New data is highlighting an online trend that I wrote about last year, namely that microblogs have peaked in popularity and are starting to decline, in a bad sign for leading Web portal Sina as it rushes to monetize and list its popular Weibo service. Frankly speaking, I’m not too optimistic anymore about the prospects for Sina Weibo, which is really just a copy of U.S. social media pioneer Twitter and hasn’t shown much ability to innovate in the rapidly changing social networking space. All that said, I imagine the latest report from the China Internet Network Information Center (CNNIC) is prompting new urgency for Sina to separately list its Weibo unit, and that such an IPO could come later this year.
The figures that revealed a decline in microbloggers were part of a broader year-end report from CNNIC, which showed that the overall number of Chinese Internet users rose 9.5 percent last year to 618 million at the end of December. In a very important sub-trend, the data also showed that 80 percent of China Internet users now access the Web over their smartphones, translating to more than 500 million mobile Internet users. That trend has helped to fuel the rapid rise of a newer generation of social networking services, led by Tencent’s WeChat, which are optimized for mobile users.
According to the latest CNNIC figures, the number of Chinese who use microblogs, known collectively as weibo, actually dropped 9 percent last year to 281 million by the end of December. I expect that figure refers to people who actively use their microblog accounts, since companies often like to trumpet higher figures for their number of registered accounts, which in Sina Weibo’s case is more than 500 million. The data marked the first time the number of microblog users had dropped since CNNIC started tracking the figure in 2010.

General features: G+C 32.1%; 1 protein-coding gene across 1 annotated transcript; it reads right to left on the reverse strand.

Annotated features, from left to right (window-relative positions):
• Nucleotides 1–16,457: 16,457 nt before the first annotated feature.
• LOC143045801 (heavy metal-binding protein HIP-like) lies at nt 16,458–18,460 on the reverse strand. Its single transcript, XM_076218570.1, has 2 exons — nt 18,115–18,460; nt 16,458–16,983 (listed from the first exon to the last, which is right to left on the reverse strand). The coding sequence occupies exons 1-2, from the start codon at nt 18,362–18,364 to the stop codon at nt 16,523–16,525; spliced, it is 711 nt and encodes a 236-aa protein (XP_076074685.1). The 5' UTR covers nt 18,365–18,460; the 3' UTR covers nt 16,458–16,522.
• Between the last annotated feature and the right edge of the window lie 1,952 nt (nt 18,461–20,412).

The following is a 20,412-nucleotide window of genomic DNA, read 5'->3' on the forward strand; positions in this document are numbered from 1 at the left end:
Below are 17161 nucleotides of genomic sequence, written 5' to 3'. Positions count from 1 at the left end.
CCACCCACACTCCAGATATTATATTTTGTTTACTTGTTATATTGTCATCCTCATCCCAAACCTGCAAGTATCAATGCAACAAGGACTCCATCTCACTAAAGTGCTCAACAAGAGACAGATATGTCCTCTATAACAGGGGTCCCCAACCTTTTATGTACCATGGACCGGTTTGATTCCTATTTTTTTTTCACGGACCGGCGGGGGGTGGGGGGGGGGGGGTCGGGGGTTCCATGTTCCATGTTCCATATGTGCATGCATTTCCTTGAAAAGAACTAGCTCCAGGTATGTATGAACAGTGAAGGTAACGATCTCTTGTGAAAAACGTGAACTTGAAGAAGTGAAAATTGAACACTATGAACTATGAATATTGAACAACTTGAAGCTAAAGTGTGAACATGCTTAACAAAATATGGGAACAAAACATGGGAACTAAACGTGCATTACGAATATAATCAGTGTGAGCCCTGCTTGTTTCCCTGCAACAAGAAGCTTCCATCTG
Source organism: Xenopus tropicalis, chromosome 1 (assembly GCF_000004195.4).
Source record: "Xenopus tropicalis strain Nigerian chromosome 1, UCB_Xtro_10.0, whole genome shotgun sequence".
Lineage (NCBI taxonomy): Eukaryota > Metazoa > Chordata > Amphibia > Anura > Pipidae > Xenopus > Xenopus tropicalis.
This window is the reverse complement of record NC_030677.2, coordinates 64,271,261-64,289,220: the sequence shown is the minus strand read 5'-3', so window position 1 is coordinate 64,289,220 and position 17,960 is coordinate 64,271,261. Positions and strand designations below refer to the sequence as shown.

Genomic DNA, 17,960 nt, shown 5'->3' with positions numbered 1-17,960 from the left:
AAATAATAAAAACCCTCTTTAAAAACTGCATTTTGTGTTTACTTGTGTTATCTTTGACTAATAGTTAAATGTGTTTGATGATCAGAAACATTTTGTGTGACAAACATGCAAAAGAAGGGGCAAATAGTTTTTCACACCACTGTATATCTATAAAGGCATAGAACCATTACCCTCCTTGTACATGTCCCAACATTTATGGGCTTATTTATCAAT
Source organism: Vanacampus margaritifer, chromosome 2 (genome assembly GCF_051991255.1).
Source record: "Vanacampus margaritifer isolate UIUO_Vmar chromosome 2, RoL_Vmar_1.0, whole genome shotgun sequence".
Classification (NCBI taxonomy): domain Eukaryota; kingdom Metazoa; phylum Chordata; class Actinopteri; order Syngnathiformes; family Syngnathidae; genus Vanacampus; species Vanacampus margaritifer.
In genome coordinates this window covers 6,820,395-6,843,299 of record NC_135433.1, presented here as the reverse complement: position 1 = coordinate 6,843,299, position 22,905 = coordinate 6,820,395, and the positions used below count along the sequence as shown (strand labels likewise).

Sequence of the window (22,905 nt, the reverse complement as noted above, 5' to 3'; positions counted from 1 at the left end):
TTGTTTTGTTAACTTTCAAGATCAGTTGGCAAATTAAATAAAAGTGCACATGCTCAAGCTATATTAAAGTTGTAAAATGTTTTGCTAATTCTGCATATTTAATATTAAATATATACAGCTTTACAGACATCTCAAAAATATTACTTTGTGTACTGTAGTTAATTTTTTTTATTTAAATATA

One report cited a Sina spokeswoman saying the company’s base of active microblog users rose in the first three quarters of last year, though she declined to be more specific. Sina previously said its Weibo service had about 60 million active daily users in the first 9 months of 2013, far smaller than its registered user base.
It’s quite possible that Sina’s active microblogging user base continued to grow in the fourth quarter as more people abandoned less popular services from rivals like Tencent and NetEase. But I suspect that even Sina’s growth rates are quickly slowing and are now in the mid to low single-digits, and that the figures could start to mirror the broader industry decline by the end of this year.
Many of Sina’s former fanatics are flocking to WeChat, which has become the hot ticket of the day in China’s social networking realm. The trend parallels a similar migration around 2009 that saw social network users flock to microblogging services as they abandoned Facebook-like domestic sites like Renren and Kaixin. More broadly, this latest migration shows how quickly things can change in China’s young Internet space, where today’s superstar can often become tomorrow’s faded giant.
All that said, the big question now is: What’s in store for Sina Weibo, which made headlines last year when e-commerce leader Alibaba bought 18 percent of the company for $586 million? That deal valued Sina Weibo at a hefty $3.3 billion, equal to the total market value of Sina at the time. I suspect this latest CNNIC report is probably causing a mild panic at both Sina and also perhaps at Alibaba, which will accelerate its rush to list Sina Weibo before user figures start to decline. Look for such an IPO to value Weibo at $2.5 billion or less, and for the latest CNNIC news to put downward pressure on Sina’s shares in the months ahead.
Doug Young lives in Shanghai and writes opinion pieces about tech investment in China for Techonomy and at www.youngchinabiz.com. He is the author of a new book about the media in China, “The Party Line: How the Media Dictates Public Opinion in Modern China.”